Yesterday, the Supreme Court held oral arguments for McCullen vs. Coakley, a case that will affect whether staff and patients will have reasonable protection from violence and harassment while accessing health centers.
I’m a tough chick. I’ve worked as a fitness instructor for 25 years, and I’m very physically fit. Even still, I have been threatened and harassed for years as a patient at Planned Parenthood by protesters. My most recent unpleasant experience occurred nearly two years ago at a Boston Planned Parenthood health care center.
Defenders are a core group of supporters who have said they'll give their time to defend Planned Parenthood, the health services they provide, and the people who rely on them — in what just may be the fight of our lives.
Since the Supreme Court started their new term in October, there have been a lot of developments on issues related to women’s health. We pulled together a quick overview, to get you up to speed about what has already taken place, and what’s on the horizon.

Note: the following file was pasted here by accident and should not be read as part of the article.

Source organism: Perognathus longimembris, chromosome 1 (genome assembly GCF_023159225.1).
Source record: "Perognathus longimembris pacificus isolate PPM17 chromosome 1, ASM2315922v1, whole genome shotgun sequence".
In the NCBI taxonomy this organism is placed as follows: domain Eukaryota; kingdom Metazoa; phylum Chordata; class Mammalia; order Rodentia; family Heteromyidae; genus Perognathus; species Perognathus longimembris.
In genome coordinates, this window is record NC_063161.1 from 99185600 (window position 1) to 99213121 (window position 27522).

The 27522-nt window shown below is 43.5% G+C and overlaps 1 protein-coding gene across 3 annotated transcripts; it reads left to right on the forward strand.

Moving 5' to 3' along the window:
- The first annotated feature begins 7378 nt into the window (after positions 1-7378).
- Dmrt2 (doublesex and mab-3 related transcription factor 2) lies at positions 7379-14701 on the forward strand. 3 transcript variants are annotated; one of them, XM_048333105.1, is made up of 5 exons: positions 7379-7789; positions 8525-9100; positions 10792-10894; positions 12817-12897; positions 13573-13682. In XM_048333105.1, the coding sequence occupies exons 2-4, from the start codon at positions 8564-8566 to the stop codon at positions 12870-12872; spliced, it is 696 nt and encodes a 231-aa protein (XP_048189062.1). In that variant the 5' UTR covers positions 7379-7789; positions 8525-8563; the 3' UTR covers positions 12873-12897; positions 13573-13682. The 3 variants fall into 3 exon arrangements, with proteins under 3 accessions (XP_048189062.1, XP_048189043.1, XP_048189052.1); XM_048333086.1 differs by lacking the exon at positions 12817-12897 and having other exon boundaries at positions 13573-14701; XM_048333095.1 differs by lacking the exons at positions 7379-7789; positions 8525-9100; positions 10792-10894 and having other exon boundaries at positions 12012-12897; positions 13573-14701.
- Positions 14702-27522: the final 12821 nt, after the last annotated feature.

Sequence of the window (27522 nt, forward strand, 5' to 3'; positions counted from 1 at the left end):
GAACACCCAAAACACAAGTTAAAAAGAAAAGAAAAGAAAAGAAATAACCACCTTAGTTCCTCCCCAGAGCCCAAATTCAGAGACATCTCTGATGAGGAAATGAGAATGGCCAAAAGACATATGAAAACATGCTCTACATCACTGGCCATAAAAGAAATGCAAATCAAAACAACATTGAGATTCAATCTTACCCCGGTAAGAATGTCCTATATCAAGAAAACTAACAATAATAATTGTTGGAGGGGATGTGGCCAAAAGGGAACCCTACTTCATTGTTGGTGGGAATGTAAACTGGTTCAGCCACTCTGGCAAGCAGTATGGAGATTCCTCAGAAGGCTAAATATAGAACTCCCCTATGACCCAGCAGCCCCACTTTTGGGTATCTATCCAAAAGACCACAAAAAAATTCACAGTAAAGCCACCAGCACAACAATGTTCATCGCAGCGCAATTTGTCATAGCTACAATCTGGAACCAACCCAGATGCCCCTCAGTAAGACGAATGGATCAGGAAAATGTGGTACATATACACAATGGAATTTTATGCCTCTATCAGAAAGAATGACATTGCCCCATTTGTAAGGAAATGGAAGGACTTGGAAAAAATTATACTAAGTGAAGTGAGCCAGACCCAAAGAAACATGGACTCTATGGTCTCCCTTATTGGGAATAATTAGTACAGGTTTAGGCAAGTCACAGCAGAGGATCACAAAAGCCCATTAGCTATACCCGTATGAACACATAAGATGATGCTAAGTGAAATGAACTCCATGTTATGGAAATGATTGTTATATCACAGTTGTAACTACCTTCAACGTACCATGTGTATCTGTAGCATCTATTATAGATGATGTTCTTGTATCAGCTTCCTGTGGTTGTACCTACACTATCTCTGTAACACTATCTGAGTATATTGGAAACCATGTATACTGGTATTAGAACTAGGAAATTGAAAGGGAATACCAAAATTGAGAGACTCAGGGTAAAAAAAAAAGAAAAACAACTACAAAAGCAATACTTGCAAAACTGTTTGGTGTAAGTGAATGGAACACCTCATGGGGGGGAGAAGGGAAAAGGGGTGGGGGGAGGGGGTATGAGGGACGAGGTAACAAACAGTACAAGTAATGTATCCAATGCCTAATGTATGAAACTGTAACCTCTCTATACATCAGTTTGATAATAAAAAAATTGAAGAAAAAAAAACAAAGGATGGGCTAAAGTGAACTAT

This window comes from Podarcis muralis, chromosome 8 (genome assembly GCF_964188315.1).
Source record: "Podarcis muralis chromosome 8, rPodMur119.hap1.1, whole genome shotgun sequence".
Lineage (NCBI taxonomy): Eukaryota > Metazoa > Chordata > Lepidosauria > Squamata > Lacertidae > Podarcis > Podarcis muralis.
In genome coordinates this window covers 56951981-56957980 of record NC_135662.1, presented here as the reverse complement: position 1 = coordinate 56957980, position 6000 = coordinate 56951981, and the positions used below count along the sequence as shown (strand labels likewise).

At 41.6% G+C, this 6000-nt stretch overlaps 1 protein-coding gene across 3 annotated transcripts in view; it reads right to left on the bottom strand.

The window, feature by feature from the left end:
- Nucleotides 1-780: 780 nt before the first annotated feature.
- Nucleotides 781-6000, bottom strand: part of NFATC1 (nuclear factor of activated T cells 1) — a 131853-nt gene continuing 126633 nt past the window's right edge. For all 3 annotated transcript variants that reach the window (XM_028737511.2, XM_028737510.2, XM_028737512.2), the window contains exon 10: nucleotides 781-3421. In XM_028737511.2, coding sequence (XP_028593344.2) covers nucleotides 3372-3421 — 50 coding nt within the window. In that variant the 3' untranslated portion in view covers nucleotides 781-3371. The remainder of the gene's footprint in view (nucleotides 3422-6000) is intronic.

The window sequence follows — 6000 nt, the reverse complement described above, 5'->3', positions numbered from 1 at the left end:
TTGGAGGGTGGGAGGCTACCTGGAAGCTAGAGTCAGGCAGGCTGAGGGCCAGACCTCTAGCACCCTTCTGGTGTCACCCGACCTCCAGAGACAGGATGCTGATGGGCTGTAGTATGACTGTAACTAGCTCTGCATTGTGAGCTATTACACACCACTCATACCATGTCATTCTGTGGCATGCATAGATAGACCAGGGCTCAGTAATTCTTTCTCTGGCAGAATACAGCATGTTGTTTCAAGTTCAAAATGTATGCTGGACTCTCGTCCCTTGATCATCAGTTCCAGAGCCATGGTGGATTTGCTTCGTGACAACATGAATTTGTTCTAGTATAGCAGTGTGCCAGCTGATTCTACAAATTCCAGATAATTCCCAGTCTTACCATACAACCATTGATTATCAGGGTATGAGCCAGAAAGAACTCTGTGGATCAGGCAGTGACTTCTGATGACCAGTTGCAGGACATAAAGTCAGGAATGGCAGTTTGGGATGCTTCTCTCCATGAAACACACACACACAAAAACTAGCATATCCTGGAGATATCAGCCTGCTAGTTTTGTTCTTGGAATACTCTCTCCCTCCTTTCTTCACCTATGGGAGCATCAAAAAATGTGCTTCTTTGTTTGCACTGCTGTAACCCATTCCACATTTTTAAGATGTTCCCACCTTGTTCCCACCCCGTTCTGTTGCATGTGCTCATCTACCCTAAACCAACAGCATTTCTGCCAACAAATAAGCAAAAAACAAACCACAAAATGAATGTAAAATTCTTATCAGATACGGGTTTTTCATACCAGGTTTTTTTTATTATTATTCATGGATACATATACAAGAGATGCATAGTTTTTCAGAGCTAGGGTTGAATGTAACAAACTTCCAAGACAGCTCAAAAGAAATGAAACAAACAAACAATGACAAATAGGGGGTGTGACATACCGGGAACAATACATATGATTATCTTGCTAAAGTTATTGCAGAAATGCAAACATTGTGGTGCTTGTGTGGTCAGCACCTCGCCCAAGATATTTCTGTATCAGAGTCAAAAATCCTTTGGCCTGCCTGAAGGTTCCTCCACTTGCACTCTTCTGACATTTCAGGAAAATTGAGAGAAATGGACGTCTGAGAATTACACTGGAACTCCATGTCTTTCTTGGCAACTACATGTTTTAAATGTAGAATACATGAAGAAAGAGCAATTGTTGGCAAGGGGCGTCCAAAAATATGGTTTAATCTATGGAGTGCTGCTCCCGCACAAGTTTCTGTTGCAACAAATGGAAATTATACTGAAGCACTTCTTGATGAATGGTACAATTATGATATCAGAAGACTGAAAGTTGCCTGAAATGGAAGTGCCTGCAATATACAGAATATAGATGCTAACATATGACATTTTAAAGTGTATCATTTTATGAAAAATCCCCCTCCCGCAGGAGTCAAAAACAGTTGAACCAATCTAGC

Only a few days into the first session of the New Year and anti-women’s health politicians are already attacking abortion rights. Last week, they held a hearing on H.R. 7, a bill that is not only dangerous to women’s health, but would take away important tax benefits from American families and small business.
This week, Planned Parenthood returned to court, asking a three-judge panel of the U.S. Court of Appeals for the Fifth Circuit to uphold a ruling of a federal district court blocking a Texas law that when it took effect was projected to eliminate access to safe, legal abortion for one out of three Texas women in need.
In October, Michigan politicians, backed by Right to Life of Michigan, invoked a rarely-used, veto-proof maneuver to try to pass a complete ban on insurance coverage of abortion — a policy opposed by doctors, women and vetoed by two previous Republican governors.